Skip to Content

3 Pro Tip for Grad School Organization

Starting grad school can be a huge transition- especially if you’ve been out of school for a while.

When I headed back to the classroom recently, I read lots of tips and advice on navigating the graduate school world as a student back in school after a break. Still, there was so much I had to learn on my own.

In that time, I really wished there was a resource for other adult learners to support each other through the transition and exchange practical advice, like the sort I have included below. 

Here are three really useful things I learned during my first year that no one told me about grad school. I write specifically about graduate school, but these tips are likely true for many college undergraduate programs.

things I wish someone told me about starting grad school as an adult graphic.


TIP #1 For Thriving in the Graduate School transition:  Scan Everything.

Schools vary a LOT in how much printed material they distribute- especially since the seismic shift in education prompted by COVID. 

At my schools, there’s still a moderate amount of handouts and sometimes even graded papers are returned in a hardcopy format.

To organize all this paper (plus my own pages of notes) while keeping my tiny home tidy, I adopted the practice of scanning everything and uploading it to my school-provided Gmail account. This helped me keep track of important documents and be able to search them by date, content, or keyword. 

How to scan notes and handouts: 

A college library photocopier.

Optical character recognition (OCR) is a boring phrase, but a lifesaver in graduate school. It means that any piece of paper that is scanned and uploaded to services that offer OCR (including Evernote and Google Drive) becomes searchable by keyword!

When it comes to locating quotes or particular readings in a course syllabus, the OCR feature of scanning graduate school handouts and printouts is a life saver.

HOW: Your school’s library should have a copier with a tray. People typically use this tray feeder to make copies of multi-page documents, but it should have the capability to scan- not just copy. At my school, I can swipe my student ID, place a huge pile of (unstapled) papers in the feeder tray, and moments later the contents of the papers are sent to the email address on my student account. Once their digital arrival is confirmed I can toss my pile of papers into the recycling bin without guilt!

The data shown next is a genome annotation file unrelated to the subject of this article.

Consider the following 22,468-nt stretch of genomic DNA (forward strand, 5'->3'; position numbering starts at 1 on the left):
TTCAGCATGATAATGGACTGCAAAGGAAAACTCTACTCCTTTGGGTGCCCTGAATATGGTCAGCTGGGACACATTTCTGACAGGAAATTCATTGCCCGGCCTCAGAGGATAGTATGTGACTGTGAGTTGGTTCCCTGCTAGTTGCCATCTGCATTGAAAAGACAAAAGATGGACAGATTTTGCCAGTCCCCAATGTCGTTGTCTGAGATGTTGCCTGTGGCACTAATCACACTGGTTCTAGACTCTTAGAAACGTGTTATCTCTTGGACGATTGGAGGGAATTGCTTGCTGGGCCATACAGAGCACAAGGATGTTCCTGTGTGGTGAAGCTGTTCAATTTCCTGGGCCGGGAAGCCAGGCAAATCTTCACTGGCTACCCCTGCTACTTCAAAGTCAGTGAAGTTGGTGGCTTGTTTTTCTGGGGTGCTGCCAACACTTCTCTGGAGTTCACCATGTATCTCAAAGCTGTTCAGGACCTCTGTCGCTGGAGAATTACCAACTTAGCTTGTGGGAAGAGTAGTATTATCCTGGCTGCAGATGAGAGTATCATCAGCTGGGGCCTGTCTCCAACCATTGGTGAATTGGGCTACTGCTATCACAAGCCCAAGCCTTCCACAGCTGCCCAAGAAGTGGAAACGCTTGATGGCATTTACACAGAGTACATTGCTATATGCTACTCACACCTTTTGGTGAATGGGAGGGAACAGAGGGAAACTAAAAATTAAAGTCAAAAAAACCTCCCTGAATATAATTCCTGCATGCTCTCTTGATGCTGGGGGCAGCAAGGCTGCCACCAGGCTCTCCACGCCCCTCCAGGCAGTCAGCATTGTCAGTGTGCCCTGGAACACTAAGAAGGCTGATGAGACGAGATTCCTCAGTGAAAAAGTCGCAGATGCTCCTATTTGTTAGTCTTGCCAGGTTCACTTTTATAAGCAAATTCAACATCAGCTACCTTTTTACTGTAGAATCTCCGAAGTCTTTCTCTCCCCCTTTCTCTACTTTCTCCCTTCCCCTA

MOST helpful has been scanning my graded papers for easy reference later.

Pro Tip: Scan More than Papers and Handouts

I take longhand notes in class, in order to get the memory benefits of handwriting, but I don’t love all that paper floating around! Instead, on my way out of the building, I scan my class notes so they’re organized and searchable.

You can also batch scan bound material if you remind the spine. When a friend’s basement-apartment in Seattle became mold-infested, she was devastated that all her journals would have to be thrown away. Instead, I showed her how to remove the binding and feed them, page by page, through the scanner using this method.

TIP #2 for Going Back to Graduate School after a Break: Use Your Phone to Capture Quotes

I use my phone to capture quotes in two ways when I am working on a research paper.

1. Visual. Early in the process of doing a research project,  I will use my phone to capture relevant information as a reminder later. For example, if I know the syllabus has me assigned to write a term paper at the end of the semester on the cultural limitations of Cognitive Behavioral Therapy, and the assigned reading in the 2nd week of the class includes a paragraph on adapting therapies for indigenous populations, I might quickly stop, take a photo of that page, and upload it to a folder called “CBT Research” on my cloud account. When I’m ready to start my paper months later, I’ve already done the legwork for myself.

2. Voice Recognition. I use my phone’s voice recognition to help transcribe exact quotes from a book or article. For example, if I need to transcribe a large number of quotes from a book, rather than typing those quotes verbatim, I’ll open a text file on my phone, turn on the voice-to-text mic, and read the quotes I wish to use aloud.

TIP #3. For Thriving in Grad School: Print & Bind Your Readings

If you want to retain what you read, print your assigned reading.

I’m really grateful to the neurobiology professor who, my first week of graduate school, strongly encouraged students to print out all of our readings. She explained how the brain integrates and remembers information more accurately when it interacts with the data on a page rather than on a screen. 1 She discussed how physical interaction- like underlining, making margin notes, or making pretty bullet journal style class notes– can help memory and provide helpful reference points when reviewing the readings later as potential sources for papers.

A binder of printed reading for grad school.

Getting Assigned Readings for Grad School Printed and Bound 

Professional printing and binding saved me lots of time and headache in graduate school. At the beginning of each term, when instructors made hundreds of pages of required-reading PDFs available for students to download, I saved all the readings to a USB drive, then took the drive to a copy shop for printing.

For about $25, I was able to have all of my assigned readings printed and bound in a spiral bound notebook. $25 well spent As a bonus, as a now-professional in the field I studied in grad school, I keep these spiral-bound notebooks on my shelf. I refer back to these informational articles- and my notes on them- not infrequently. 


  1. Dando, C. J. (2013). Drawing to remember: External support of older adults’ eyewitness performancePloS one8(7), e69937. []